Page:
With Trump's GOP allies in Congress split over his tax plans, support may be slim, leaving Democrats to push ahead with their initial response. Mnuchin appeared to concur with that approach.

“We want to get done what we can do this week, and we will come back," Mnuchin said on the Hill.

For most people, the new coronavirus causes only mild or moderate symptoms, such as fever and cough. For some, especially older adults and people with existing health problems, it can cause more severe illness, including pneumonia.

The vast majority of people recover from the new virus. According to the World Health Organization, people with mild illness recover in about two weeks, while those with more severe illness may take three to six weeks to recover. In mainland China, where the virus first exploded, more than 80,000 people have been diagnosed, and more than 58,000 have so far recovered.

Facing questions from lawmakers, Fauci explained, “It is 10 times more lethal than the seasonal flu.”

In Washington, tourists still arrived for springtime visits with crowds at the U.S. Capitol, but lawmakers were instructed by the House's attending physician to step up their social-distancing practices — avoiding “shaking hands, giving/receiving hugs, taking selfies, etc.”


One lawmaker, Rep. Seth Moulton, D-Mass., announced his office staff would be primarily working remotely, halting all person-to-person contact and suspending its staff-led tour of the Capitol. He said in a posting to constituents that he hoped his plan could serve as a “template” for others.

Several lawmakers, including Trump confidants, have placed themselves in quarantine after being exposed to someone who had the virus.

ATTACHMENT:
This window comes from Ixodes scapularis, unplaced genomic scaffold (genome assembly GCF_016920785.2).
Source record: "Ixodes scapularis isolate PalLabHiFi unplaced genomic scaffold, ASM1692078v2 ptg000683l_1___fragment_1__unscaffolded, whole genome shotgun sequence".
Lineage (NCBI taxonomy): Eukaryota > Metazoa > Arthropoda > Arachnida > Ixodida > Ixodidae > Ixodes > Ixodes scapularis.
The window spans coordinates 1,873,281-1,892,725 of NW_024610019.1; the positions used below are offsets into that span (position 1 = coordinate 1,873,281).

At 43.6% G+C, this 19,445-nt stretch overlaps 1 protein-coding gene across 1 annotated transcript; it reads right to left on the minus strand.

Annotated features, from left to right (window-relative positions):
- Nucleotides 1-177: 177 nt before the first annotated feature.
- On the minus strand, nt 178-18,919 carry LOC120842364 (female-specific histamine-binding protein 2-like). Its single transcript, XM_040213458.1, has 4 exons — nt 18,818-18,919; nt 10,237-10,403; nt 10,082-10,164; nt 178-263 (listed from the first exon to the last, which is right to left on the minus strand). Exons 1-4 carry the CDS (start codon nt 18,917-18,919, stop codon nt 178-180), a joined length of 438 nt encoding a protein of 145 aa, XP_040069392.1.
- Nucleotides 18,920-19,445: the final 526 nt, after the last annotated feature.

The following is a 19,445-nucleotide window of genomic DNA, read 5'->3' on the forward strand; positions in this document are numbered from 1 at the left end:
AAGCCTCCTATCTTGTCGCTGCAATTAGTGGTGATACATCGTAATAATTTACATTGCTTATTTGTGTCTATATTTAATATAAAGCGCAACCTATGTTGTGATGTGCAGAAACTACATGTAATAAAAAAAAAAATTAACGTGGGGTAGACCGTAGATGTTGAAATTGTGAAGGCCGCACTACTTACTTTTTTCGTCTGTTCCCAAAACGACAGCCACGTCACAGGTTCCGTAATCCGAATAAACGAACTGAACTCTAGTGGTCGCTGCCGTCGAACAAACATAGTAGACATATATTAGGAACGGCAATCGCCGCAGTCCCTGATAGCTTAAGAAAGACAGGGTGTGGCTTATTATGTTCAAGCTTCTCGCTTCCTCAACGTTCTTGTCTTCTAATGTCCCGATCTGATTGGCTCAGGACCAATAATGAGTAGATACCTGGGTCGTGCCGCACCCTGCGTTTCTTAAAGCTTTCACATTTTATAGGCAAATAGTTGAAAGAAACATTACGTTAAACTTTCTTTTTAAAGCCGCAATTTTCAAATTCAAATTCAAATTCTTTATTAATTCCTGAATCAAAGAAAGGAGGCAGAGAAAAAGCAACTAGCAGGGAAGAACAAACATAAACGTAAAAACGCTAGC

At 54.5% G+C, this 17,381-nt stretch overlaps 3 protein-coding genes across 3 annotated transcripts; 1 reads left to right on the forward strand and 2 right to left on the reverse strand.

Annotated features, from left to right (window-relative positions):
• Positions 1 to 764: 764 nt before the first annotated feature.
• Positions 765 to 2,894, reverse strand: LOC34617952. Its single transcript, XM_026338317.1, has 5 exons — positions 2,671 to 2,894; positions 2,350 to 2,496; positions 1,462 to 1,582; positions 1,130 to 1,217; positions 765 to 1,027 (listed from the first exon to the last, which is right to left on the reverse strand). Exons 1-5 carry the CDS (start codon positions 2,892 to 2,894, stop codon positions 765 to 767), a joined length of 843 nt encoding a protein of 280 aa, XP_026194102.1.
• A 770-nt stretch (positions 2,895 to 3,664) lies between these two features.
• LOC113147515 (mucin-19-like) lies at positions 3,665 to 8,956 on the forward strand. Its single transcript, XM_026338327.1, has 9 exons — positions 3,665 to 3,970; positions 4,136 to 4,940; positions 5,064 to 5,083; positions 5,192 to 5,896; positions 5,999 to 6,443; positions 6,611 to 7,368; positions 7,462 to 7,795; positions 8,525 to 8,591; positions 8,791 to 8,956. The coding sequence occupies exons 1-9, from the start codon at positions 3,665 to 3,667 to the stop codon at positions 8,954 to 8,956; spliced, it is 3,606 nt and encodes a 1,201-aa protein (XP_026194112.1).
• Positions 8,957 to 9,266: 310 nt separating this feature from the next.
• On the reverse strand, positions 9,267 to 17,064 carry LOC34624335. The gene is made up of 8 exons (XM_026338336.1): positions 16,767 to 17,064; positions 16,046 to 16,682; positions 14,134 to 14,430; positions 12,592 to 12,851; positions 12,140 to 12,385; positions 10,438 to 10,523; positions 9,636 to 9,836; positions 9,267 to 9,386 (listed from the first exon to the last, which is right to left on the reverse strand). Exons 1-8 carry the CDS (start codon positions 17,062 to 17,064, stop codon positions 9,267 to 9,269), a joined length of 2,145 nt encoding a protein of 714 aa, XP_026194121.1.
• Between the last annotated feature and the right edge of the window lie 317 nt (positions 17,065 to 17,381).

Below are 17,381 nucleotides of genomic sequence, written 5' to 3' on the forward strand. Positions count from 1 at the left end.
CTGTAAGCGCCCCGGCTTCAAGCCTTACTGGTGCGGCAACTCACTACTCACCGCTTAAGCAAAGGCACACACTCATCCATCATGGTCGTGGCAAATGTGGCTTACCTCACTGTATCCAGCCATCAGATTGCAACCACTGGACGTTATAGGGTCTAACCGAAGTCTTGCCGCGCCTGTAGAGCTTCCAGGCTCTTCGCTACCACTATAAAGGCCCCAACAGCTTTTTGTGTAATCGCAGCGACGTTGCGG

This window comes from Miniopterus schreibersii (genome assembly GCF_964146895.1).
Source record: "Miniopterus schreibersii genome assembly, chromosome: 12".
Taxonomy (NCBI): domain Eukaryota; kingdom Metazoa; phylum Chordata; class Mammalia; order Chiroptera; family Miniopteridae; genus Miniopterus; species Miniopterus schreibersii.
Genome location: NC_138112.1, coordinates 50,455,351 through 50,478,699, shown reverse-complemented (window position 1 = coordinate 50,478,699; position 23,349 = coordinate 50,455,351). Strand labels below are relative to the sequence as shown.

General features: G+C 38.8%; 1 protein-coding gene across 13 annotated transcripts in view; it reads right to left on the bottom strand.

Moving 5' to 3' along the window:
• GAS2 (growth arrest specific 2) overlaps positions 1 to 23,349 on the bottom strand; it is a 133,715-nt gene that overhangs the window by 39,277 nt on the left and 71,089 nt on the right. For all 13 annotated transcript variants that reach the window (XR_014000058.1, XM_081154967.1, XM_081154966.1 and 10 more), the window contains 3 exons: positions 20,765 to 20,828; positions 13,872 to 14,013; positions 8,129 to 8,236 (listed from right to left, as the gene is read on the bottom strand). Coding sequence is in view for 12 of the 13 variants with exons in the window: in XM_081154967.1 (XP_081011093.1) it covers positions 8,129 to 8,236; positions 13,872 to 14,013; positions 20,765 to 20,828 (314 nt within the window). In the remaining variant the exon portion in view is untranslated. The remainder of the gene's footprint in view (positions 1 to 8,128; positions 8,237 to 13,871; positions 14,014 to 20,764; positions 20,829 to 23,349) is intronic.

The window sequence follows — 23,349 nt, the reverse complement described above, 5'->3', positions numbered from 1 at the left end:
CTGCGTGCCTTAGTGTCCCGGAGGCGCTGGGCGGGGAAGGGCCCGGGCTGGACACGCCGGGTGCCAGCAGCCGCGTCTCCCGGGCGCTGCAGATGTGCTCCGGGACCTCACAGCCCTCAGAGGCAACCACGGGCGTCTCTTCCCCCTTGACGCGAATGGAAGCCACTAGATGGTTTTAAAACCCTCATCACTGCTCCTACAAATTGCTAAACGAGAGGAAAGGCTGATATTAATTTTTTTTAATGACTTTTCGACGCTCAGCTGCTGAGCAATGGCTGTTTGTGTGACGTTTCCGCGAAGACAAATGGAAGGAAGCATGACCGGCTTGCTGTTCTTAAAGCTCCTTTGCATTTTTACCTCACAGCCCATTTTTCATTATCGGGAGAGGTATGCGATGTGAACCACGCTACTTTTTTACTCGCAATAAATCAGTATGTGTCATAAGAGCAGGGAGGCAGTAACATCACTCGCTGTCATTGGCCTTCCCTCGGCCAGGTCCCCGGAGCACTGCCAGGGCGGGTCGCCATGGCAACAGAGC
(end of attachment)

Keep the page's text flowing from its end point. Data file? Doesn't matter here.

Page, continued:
On Wednesday, Trump was poised to announce an executive order insisting on American-made medical supplies and pharmaceuticals in response to the virus, according to a person familiar with the plan who wasn't authorized to discuss it and spoke on condition of anonymity.

Trump on Tuesday pitched his economic stimulus ideas privately to wary Senate Republicans, but the president's GOP allies have been cool to additional spending at this stage. Democrats prefer their own package of low- or no-cost virus testing, unemployment insurance and sick pay for workers struggling to keep paychecks coming as the outbreak disrupts workplaces.

Trump's team offered few specifics at the closed-door GOP lunch on the size of the payroll tax break or its duration, senators said. Trump has long promised to bring about an election year "tax cuts 2.0" and seemed to be seizing on the virus fears as a way to bring about a victory on that front before November. Behind closed doors he discussed the coming elections in swing states like Arizona and Montana, where GOP senators face tough races.


Besides payroll tax relief, Trump has said he wants help for hourly wage workers to ensure they’re “not going to miss a paycheck” and “don’t get penalized for something that’s not their fault." He's also mentioned small-business loans. But details are slight.

Some Republicans endorsed Trump's suggestion that help be provided to the beleaguered cruise ship and airline industries, while others spoke up for other industries, including energy and gas. Some pushed for broader economic stimulus from a bipartisan highway bill they said was shovel-ready and popular. The payroll tax plan remained a work in progress.


Key Democrats displayed little appetite to prop up corporations harmed by the outbreak.

“The airlines have had record profitability last three years. I assume they have substantial cash reserves," said Transportation and Infrastructure Committee Chairman Peter DeFazio, D-Ore. “I don't see any immediate need to bail out the private sector. We need to take care of the people first -- people who don't have health insurance, people who don't have sick leave."